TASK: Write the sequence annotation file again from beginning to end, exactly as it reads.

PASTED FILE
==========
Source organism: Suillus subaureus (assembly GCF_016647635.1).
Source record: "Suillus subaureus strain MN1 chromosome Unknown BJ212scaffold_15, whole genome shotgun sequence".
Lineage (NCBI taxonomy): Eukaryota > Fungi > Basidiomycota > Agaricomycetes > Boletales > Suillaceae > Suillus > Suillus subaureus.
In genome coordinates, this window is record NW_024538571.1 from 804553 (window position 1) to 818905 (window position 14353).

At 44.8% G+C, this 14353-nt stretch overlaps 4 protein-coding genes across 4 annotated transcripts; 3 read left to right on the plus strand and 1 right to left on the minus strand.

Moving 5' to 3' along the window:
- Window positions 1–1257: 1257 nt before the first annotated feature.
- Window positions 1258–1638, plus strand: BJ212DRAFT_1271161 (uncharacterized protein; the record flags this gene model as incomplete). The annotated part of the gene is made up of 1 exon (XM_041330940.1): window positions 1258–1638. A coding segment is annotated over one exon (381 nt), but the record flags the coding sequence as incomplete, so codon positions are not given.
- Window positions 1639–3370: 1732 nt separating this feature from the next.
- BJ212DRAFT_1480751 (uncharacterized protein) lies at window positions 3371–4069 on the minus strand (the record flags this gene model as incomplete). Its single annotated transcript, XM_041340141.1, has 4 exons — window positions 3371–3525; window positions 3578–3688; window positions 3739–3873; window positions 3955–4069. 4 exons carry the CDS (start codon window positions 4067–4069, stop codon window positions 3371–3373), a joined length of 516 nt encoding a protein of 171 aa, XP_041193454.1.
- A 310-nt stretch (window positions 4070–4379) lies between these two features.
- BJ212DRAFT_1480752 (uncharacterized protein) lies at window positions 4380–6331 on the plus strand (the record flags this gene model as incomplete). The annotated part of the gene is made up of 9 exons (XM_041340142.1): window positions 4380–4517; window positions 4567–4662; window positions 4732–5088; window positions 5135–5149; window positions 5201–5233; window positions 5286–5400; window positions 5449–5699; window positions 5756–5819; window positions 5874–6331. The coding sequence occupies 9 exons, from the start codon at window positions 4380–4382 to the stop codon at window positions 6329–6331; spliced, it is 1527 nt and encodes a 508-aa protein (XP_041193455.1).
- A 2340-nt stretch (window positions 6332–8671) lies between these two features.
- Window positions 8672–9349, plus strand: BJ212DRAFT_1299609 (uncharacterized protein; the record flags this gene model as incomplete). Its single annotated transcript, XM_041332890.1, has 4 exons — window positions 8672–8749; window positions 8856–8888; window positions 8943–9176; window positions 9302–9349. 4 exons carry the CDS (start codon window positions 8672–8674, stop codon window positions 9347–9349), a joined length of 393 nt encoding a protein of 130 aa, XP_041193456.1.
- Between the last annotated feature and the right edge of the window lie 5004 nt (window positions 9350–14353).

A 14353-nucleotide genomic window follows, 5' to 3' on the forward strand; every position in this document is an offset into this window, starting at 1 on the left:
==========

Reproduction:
Source organism: Suillus subaureus (assembly GCF_016647635.1).
Source record: "Suillus subaureus strain MN1 chromosome Unknown BJ212scaffold_15, whole genome shotgun sequence".
Lineage (NCBI taxonomy): Eukaryota > Fungi > Basidiomycota > Agaricomycetes > Boletales > Suillaceae > Suillus > Suillus subaureus.
In genome coordinates, this window is record NW_024538571.1 from 804553 (window position 1) to 818905 (window position 14353).

At 44.8% G+C, this 14353-nt stretch overlaps 4 protein-coding genes across 4 annotated transcripts; 3 read left to right on the plus strand and 1 right to left on the minus strand.

Moving 5' to 3' along the window:
- Window positions 1–1257: 1257 nt before the first annotated feature.
- Window positions 1258–1638, plus strand: BJ212DRAFT_1271161 (uncharacterized protein; the record flags this gene model as incomplete). The annotated part of the gene is made up of 1 exon (XM_041330940.1): window positions 1258–1638. A coding segment is annotated over one exon (381 nt), but the record flags the coding sequence as incomplete, so codon positions are not given.
- Window positions 1639–3370: 1732 nt separating this feature from the next.
- BJ212DRAFT_1480751 (uncharacterized protein) lies at window positions 3371–4069 on the minus strand (the record flags this gene model as incomplete). Its single annotated transcript, XM_041340141.1, has 4 exons — window positions 3371–3525; window positions 3578–3688; window positions 3739–3873; window positions 3955–4069. 4 exons carry the CDS (start codon window positions 4067–4069, stop codon window positions 3371–3373), a joined length of 516 nt encoding a protein of 171 aa, XP_041193454.1.
- A 310-nt stretch (window positions 4070–4379) lies between these two features.
- BJ212DRAFT_1480752 (uncharacterized protein) lies at window positions 4380–6331 on the plus strand (the record flags this gene model as incomplete). The annotated part of the gene is made up of 9 exons (XM_041340142.1): window positions 4380–4517; window positions 4567–4662; window positions 4732–5088; window positions 5135–5149; window positions 5201–5233; window positions 5286–5400; window positions 5449–5699; window positions 5756–5819; window positions 5874–6331. The coding sequence occupies 9 exons, from the start codon at window positions 4380–4382 to the stop codon at window positions 6329–6331; spliced, it is 1527 nt and encodes a 508-aa protein (XP_041193455.1).
- A 2340-nt stretch (window positions 6332–8671) lies between these two features.
- Window positions 8672–9349, plus strand: BJ212DRAFT_1299609 (uncharacterized protein; the record flags this gene model as incomplete). Its single annotated transcript, XM_041332890.1, has 4 exons — window positions 8672–8749; window positions 8856–8888; window positions 8943–9176; window positions 9302–9349. 4 exons carry the CDS (start codon window positions 8672–8674, stop codon window positions 9347–9349), a joined length of 393 nt encoding a protein of 130 aa, XP_041193456.1.
- Between the last annotated feature and the right edge of the window lie 5004 nt (window positions 9350–14353).

A 14353-nucleotide genomic window follows, 5' to 3' on the forward strand; every position in this document is an offset into this window, starting at 1 on the left: